Hence, when piecing together the amount that is being spent on infrastructure, it is essential to separate what the government spends from the Budget and the exogenous revenue raised by the concerned public enterprise for building infrastructure. Clearly, the bulk of the funding is from sources outside the budget. Curiously, the largest spending (as shown in the accompanying table) is from petroleum companies even though this does not get highlighted in the Budget.
Further, even the allocations made to various ministries are heavily skewed towards the revenue account. The message here, thus, is that the Budget does not really have the means to provide a big bang momentum for infrastructure, given the constraints of committed expenditure (interest, subsidies and other social schemes). The adherence to FRBM target and the resulting fiscal deficit constraints limits what the government can do.
There are three thoughts here. The first is that if the government has to be really active on capex and provide a thrust to the economy, there has to be some additional spending earmarked for this purpose. This would have to be linked either to a specific revenue component or to the GDP in terms of fiscal deficit. A benchmark of an additional 0.5% of GDP, working out to R75,000 crore, which gets added to the fiscal deficit could be an option. If such an amount is spent decisively for five years, the end result will be effective. For FY18, the additional revenue flowing from the income disclosure schemes could be a source that could be tapped for providing the necessary thrust to growth.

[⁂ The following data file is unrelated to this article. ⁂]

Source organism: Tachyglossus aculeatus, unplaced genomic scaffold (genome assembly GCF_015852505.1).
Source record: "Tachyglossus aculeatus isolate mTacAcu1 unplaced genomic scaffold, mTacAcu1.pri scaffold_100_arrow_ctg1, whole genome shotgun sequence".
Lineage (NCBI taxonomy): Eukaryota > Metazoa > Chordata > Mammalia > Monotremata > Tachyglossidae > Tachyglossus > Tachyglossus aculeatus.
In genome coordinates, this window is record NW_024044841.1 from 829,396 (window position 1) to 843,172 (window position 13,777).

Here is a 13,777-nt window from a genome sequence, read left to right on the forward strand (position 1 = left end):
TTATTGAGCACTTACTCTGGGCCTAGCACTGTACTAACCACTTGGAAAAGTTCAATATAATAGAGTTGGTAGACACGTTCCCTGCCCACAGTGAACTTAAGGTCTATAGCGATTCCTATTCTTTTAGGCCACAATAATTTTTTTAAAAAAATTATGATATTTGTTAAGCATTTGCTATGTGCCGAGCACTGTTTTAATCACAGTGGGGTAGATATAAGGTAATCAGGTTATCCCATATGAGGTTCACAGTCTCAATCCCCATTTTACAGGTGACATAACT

The second thought is that the private sector has to play an equally important role in bolstering infrastructure. The government can contribute to, but certainly can’t drive, the entire campaign to build infrastructure. The government’s endeavours in easing doing business has been quite remarkable in the last two years. With the GST, bankruptcy laws, corporate debt market development framework, congenial monetary policy, etc, providing a good platform, the final investments have to come from the private sector. Or else, it would just take much longer to fill the infra gaps.
The third idea is that states and local governments, too, have to pitch in and provide resources for infrastructure building in areas like urban infrastructure, roads and agriculture markets as these would be outside the domain of the Union government. True, for building smart cities, the Centre is providing support, but there has to be corresponding contribution from the states.
Hence, one must be abstemious in her expectations from the Budget with regards to what is allocated for infrastructure. This is a large exercise where several constituents across various levels of government as well as the private sector must get involved to take things forward. The Budget 2017 cannot provide a complete solution.
The author is chief economist, CARE Ratings. Views are personal